When it comes to the moments in the 2023 Sundance Film Festival Grand Jury Prize winner that she’s most proud of, Taylor first mentions the earth-shattering ending of “A Thousand and One,” where Inez and her son Terry (Josiah Cross) put all their feelings and truths out on the table. “I remember certain takes where I would just be full blown crying and [Rockwell] would be like, ‘All right, now Teyana, let’s dial back.’ And I remember never really understanding. I’m like, ‘This is my Viola Davis moment, baby. I need the snot and everything. Why y’all not using my tear takes?,’’’ she said with a laugh. “But to understand Inez was to understand that it’s always but so much Inez is going to give you, because she’s always in survival mode and nobody’s ever shown up for her. So how they sequenced that scene was perfect. The method to that madness was perfect. Because I have more takes that were more cold, no crying at all than I have takes that’s full-blown selling it. But understanding that being too cold was not Inez or being overly emotional was not Inez. So now I have to find the happy medium into all of these things.” 

Teyana Taylor, A.V. Rockwell and Will Catlett at the IndieWire Sundance Studio, Presented by Dropbox on January 22, 2023 in Park City, Utah.
Teyana Taylor, A.V. Rockwell and Will Catlett at the IndieWire Sundance Studio, Presented by Dropbox on January 22, 2023 in Park City, Utah.Clayton Chase for IndieWire

It was an incredibly difficult scene to pull off, but Taylor previously explained to IndieWire that she and Rockwell had worked together to develop a technique where they associated colors with the different emotions her character was feeling as she said each bit of dialogue.

“The color red for Inez meant that she was in an angry space,” she said. “I had big giant poster boards with the words on it, and then certain lines or certain emotions, I color coordinated, so I would go under the line or a blue marker or the red marker or the pink marker, just to know, ‘Ok, cool. I’m about to really go into a space where I need to really turn it red right here. No matter what tears are coming out of my eyes.’ Or ‘Now the color’s blue, which is just water, and just like all of my emotion, this is the part where now I get to just let it out and just cry.’”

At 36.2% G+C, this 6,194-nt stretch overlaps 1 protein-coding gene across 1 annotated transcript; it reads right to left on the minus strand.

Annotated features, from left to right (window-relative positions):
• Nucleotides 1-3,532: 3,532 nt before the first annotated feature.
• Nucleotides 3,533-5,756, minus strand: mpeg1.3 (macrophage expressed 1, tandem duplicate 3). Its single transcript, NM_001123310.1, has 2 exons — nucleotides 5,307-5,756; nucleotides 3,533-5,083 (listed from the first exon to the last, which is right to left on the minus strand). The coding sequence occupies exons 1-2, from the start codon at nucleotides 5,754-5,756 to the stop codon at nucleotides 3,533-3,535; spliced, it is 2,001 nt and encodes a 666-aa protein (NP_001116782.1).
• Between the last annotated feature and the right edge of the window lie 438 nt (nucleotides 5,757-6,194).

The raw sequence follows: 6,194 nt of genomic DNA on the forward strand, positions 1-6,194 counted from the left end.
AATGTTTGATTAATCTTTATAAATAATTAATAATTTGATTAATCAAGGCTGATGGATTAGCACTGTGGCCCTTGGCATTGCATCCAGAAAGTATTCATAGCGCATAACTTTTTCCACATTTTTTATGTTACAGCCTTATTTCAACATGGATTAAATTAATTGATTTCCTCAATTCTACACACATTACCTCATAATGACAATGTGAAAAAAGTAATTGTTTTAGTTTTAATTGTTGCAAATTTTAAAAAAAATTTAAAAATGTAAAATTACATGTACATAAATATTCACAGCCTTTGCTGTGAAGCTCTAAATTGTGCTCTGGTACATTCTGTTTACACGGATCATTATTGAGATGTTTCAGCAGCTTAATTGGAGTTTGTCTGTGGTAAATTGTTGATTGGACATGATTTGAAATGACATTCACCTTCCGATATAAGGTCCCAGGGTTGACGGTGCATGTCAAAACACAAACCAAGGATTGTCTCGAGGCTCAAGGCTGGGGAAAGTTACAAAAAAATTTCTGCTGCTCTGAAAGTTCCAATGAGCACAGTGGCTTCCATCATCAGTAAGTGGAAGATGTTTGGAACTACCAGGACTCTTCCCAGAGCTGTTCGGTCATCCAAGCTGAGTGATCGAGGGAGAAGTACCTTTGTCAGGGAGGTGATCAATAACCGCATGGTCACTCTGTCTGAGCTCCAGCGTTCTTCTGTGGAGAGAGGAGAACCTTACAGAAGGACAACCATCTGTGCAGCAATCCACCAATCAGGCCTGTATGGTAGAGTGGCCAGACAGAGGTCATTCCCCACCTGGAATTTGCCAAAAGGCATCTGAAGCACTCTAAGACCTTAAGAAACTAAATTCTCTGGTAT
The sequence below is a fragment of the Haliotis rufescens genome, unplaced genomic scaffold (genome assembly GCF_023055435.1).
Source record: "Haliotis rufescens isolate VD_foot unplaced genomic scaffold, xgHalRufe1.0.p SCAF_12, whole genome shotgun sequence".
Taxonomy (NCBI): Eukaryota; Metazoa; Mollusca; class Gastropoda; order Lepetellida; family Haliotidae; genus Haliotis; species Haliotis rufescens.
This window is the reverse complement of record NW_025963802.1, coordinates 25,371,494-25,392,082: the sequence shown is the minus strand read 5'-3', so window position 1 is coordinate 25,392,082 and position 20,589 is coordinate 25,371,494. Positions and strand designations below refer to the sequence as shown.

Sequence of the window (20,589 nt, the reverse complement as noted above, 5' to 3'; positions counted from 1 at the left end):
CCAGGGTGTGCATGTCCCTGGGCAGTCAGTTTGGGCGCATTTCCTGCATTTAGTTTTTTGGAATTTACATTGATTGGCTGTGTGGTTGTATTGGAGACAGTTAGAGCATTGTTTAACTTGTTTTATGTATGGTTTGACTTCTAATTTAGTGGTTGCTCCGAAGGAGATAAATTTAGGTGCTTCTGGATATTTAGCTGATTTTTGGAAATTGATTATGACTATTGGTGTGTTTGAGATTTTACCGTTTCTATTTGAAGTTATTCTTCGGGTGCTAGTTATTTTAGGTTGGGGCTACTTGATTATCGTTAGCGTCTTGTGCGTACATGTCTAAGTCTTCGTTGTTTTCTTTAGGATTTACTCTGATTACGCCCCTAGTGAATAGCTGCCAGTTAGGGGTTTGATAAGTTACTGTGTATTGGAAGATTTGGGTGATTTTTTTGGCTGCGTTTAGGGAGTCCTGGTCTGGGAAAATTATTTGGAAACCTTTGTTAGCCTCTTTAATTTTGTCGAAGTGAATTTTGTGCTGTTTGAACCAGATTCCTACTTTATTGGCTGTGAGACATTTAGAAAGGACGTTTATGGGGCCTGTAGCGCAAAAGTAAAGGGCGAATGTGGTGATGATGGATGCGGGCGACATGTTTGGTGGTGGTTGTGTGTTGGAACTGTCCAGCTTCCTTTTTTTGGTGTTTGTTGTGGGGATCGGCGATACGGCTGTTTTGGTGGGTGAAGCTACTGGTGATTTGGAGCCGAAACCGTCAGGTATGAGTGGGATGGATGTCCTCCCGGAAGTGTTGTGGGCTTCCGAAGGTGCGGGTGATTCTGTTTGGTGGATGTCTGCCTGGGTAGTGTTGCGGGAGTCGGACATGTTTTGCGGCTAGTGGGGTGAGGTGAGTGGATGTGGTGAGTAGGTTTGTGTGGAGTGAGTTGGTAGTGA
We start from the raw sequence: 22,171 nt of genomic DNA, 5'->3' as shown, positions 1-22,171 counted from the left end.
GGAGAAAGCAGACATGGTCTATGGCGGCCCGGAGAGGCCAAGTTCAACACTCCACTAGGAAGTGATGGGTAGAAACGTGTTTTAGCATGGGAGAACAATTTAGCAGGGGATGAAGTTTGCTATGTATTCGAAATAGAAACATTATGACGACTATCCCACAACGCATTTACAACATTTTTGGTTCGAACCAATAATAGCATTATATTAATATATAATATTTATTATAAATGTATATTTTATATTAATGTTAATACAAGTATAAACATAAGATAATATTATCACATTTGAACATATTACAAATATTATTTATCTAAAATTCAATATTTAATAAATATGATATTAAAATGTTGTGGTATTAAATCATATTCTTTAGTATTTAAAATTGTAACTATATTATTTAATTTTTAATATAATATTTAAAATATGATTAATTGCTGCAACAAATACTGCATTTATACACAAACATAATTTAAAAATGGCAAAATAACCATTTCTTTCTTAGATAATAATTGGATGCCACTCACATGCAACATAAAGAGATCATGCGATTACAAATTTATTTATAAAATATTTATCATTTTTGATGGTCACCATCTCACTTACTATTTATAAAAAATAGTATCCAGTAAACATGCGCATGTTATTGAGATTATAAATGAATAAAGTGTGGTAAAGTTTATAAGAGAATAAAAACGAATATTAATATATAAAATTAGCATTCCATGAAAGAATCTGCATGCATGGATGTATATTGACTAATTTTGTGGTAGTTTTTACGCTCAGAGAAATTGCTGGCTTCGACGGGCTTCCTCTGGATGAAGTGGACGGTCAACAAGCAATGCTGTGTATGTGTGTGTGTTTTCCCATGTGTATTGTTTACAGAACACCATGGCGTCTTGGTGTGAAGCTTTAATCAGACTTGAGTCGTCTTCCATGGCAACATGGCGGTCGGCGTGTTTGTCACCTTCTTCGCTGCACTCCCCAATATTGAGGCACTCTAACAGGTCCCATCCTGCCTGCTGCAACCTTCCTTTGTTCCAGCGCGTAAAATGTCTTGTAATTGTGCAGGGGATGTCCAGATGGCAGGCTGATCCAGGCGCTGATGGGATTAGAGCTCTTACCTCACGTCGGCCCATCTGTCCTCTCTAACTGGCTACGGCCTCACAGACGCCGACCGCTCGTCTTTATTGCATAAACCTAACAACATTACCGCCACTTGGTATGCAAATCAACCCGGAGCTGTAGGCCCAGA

A short yet poignant scene where Inez eats a cup of Oodles of Noodles while watching an episode of a trashy 90s talk show, oscillating between laughter and tears also stands out as a moment that finally allowed Taylor to showcase her range, and how she could channel some of the heartbreak she was feeling around the time of production into Inez. “That was another big layering moment to have to laugh through my cry and vice versa. And I received a really, really heartbreaking phone call right before [Rockwell] yelled action. And already that week I had been, in less than two weeks, to two different funerals during my lunch break from just childhood friends that had passed on in Harlem. And I was still dealing with postpartum depression. I was six months postpartum. So it was a lot,” she said. “So those two scenes I love the most, but the whole movie, every single moment was cherishable. Every single moment there was something that was happening. I suffered from a lot of loss.”

Taylor could see just as much of herself in Terry as she did in Inez, so the experience of being on the outside looking in on raising an NYC teenager made her “an even better daughter, even better niece, even better granddaughter, even better mom. Because it also made me feel like I wasn’t bugging. I’m like, ‘Yes, we go above and beyond. We would do anything for our kids.’ So it was really healing in a lot of ways,” she said. Before, she struggled with her mother being a workaholic, and not being as present during her childhood, but now she could better empathize, saying to herself “Oh, wow, she was really working her ass off trying to make ends meet, and making things happen to make sure I have the career and the grace and the head on my shoulder that I have now.”